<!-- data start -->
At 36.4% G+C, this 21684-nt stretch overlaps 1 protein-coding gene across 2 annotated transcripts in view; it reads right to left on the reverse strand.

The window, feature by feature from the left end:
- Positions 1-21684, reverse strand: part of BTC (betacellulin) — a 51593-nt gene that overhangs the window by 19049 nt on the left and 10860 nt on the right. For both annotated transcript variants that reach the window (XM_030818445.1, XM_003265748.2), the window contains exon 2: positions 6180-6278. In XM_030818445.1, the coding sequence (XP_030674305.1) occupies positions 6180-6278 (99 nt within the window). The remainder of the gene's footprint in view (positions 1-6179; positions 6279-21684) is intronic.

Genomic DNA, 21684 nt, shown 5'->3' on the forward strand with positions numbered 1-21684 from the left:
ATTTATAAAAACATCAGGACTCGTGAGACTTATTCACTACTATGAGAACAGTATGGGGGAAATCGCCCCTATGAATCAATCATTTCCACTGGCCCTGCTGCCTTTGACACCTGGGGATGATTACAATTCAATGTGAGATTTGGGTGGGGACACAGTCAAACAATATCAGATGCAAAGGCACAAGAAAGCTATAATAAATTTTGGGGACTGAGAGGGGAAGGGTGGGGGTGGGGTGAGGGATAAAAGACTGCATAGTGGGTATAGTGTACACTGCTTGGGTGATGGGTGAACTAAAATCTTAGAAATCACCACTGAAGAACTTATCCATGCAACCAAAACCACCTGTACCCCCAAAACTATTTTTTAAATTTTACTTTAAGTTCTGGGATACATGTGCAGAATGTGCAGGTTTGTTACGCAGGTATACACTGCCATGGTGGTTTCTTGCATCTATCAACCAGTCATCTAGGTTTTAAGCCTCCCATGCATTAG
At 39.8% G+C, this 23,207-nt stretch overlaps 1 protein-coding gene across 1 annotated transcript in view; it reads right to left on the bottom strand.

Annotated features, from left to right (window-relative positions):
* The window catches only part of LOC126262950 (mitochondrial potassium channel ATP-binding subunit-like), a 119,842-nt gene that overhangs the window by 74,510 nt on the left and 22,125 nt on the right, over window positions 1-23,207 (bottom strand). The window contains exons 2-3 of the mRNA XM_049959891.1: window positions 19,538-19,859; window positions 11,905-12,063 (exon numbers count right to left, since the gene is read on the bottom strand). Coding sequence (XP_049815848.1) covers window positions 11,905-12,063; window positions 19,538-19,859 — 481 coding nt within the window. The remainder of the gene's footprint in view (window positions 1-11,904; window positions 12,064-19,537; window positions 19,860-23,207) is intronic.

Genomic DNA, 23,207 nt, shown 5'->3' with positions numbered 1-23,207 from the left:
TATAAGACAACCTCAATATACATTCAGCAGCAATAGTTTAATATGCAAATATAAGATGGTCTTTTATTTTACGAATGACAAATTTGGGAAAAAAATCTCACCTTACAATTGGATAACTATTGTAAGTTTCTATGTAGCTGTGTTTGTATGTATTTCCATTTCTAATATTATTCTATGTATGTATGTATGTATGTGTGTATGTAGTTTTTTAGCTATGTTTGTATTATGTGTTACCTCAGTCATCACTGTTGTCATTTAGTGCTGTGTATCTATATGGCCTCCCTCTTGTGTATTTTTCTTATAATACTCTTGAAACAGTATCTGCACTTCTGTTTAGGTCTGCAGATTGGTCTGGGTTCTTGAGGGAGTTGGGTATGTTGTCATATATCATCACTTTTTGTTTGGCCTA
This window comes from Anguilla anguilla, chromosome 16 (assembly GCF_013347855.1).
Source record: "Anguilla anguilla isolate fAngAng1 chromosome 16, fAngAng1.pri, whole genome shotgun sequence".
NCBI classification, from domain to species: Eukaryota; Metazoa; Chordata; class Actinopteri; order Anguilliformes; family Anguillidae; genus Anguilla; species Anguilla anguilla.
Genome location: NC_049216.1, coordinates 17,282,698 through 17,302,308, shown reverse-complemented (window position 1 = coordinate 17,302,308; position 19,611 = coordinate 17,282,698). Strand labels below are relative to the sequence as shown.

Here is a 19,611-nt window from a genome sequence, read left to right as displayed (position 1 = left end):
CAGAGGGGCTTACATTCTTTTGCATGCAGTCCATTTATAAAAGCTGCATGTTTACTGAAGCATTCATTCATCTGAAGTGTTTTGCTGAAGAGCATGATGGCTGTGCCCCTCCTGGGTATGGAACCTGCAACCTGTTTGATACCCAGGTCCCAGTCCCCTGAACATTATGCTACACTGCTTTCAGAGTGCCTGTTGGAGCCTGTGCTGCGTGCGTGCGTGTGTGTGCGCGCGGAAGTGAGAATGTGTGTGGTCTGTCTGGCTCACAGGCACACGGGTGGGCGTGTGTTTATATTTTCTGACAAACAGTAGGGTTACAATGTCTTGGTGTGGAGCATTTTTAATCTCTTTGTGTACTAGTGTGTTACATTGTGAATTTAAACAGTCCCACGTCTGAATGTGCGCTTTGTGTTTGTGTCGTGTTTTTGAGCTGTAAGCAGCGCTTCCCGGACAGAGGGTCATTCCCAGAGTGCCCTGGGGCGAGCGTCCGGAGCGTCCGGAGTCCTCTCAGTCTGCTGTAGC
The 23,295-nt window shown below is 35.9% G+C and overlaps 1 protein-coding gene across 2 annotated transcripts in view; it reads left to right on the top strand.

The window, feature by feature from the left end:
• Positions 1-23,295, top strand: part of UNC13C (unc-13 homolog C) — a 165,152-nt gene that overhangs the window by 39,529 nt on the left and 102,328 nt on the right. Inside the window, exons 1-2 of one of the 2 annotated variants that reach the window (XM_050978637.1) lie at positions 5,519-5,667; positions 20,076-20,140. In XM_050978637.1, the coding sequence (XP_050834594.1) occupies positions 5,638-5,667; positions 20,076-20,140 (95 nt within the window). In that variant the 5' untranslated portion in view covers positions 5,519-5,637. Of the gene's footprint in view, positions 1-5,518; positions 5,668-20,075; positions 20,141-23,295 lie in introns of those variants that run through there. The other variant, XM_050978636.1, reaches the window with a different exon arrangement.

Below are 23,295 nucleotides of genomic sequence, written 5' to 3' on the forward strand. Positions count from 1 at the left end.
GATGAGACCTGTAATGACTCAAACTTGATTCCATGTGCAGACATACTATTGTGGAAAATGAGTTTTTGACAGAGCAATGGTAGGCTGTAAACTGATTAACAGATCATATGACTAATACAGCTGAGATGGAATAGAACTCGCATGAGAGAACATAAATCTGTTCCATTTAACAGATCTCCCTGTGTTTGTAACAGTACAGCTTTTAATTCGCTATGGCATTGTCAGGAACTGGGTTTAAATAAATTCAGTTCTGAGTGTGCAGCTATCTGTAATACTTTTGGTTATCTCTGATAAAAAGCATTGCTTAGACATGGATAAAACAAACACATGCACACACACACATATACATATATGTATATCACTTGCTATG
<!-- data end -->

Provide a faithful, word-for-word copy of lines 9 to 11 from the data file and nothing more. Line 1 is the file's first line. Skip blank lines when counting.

Genomic DNA, 23,207 nt, shown 5'->3' with positions numbered 1-23,207 from the left:
TATAAGACAACCTCAATATACATTCAGCAGCAATAGTTTAATATGCAAATATAAGATGGTCTTTTATTTTACGAATGACAAATTTGGGAAAAAAATCTCACCTTACAATTGGATAACTATTGTAAGTTTCTATGTAGCTGTGTTTGTATGTATTTCCATTTCTAATATTATTCTATGTATGTATGTATGTATGTGTGTATGTAGTTTTTTAGCTATGTTTGTATTATGTGTTACCTCAGTCATCACTGTTGTCATTTAGTGCTGTGTATCTATATGGCCTCCCTCTTGTGTATTTTTCTTATAATACTCTTGAAACAGTATCTGCACTTCTGTTTAGGTCTGCAGATTGGTCTGGGTTCTTGAGGGAGTTGGGTATGTTGTCATATATCATCACTTTTTGTTTGGCCTA
This window comes from Anguilla anguilla, chromosome 16 (assembly GCF_013347855.1).